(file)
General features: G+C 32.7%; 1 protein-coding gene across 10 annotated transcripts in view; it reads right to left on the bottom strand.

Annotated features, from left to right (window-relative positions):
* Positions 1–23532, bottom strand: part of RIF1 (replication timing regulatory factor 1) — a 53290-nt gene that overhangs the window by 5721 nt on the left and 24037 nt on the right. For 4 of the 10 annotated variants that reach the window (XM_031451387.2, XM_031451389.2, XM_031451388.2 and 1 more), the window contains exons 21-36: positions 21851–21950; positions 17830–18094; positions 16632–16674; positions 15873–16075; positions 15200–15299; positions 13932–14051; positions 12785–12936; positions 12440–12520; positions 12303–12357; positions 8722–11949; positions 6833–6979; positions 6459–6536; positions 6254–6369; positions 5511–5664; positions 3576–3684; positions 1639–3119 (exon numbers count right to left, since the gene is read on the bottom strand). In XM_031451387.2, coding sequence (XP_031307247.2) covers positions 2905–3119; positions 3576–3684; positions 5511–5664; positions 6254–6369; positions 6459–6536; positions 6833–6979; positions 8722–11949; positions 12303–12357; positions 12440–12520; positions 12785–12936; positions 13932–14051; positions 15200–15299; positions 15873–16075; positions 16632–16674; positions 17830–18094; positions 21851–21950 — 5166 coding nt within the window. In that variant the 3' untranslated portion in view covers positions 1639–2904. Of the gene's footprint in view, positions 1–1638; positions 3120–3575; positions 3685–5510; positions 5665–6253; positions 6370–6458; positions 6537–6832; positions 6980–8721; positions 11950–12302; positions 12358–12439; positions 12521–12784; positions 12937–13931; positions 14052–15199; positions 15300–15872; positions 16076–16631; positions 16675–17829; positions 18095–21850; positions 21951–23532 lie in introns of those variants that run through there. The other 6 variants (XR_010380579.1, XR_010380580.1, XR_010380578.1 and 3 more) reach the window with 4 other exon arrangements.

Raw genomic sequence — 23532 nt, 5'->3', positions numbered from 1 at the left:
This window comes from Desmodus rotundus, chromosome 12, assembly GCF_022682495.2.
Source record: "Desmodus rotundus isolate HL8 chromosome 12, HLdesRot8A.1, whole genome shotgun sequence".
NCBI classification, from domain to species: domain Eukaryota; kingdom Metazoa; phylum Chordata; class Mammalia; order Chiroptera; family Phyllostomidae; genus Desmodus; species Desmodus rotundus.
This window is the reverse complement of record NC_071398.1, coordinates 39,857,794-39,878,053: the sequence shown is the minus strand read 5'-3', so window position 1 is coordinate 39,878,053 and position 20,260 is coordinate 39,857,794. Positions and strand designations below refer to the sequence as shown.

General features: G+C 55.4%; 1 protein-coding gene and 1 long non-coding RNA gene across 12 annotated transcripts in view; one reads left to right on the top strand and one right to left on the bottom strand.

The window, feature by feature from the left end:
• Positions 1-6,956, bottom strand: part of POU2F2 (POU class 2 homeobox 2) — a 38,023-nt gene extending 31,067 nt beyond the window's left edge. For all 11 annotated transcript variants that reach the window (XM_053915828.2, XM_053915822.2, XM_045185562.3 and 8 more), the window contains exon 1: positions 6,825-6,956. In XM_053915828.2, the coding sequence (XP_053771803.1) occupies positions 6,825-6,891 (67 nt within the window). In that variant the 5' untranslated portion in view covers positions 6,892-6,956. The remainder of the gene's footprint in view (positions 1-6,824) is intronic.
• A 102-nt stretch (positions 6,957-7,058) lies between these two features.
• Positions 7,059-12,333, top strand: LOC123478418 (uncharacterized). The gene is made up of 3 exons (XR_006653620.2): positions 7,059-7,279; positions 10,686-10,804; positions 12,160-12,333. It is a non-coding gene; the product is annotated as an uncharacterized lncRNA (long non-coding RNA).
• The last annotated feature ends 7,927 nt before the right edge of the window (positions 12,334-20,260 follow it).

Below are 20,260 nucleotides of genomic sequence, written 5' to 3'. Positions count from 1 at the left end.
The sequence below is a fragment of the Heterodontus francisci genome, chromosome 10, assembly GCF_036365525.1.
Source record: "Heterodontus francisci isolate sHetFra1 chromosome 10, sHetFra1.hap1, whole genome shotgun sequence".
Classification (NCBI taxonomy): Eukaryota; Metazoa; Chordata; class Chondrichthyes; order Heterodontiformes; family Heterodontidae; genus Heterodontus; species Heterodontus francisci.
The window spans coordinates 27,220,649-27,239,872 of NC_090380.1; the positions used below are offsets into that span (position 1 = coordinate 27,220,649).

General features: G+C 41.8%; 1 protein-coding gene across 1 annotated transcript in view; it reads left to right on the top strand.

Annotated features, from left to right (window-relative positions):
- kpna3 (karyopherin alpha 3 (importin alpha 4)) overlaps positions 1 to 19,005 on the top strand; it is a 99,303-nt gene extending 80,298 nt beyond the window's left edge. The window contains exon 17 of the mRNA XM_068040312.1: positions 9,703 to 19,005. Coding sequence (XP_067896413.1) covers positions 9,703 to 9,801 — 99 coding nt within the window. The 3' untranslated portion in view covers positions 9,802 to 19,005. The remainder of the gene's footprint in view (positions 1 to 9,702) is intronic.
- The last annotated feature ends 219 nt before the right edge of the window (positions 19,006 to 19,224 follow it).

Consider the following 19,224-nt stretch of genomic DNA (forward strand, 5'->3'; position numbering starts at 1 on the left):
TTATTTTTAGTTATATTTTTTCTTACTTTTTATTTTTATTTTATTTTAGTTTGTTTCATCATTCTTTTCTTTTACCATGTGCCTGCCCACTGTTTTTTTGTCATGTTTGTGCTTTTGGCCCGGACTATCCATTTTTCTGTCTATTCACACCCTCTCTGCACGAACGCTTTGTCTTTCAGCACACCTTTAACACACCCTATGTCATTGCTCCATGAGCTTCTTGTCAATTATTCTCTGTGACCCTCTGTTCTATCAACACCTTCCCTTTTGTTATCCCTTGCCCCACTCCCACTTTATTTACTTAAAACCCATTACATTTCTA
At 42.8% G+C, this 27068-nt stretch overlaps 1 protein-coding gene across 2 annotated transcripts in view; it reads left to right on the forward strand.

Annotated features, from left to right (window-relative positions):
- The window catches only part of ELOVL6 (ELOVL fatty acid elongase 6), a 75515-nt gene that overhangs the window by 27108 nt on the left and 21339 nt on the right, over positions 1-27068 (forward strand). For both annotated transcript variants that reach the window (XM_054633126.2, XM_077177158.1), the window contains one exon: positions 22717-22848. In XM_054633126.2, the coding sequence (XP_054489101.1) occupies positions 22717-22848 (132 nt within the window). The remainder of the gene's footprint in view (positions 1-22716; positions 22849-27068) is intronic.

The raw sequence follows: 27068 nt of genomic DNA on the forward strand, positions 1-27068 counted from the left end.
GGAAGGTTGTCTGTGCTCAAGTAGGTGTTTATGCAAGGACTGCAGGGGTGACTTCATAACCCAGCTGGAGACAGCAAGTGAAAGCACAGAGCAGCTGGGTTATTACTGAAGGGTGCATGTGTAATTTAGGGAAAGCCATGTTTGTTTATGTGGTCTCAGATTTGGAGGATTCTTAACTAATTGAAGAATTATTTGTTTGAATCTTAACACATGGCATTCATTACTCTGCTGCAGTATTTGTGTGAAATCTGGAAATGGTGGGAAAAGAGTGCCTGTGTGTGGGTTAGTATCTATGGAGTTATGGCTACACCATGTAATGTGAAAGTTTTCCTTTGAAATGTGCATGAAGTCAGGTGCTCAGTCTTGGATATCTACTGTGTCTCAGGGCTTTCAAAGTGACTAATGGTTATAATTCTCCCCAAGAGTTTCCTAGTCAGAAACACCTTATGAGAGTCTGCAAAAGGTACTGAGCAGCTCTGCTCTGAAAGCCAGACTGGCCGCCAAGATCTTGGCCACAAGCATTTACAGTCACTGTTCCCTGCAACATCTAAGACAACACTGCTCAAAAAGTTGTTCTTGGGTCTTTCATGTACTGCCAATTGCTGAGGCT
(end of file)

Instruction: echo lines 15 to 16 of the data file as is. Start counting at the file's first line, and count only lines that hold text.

Below are 20,260 nucleotides of genomic sequence, written 5' to 3'. Positions count from 1 at the left end.
The sequence below is a fragment of the Heterodontus francisci genome, chromosome 10, assembly GCF_036365525.1.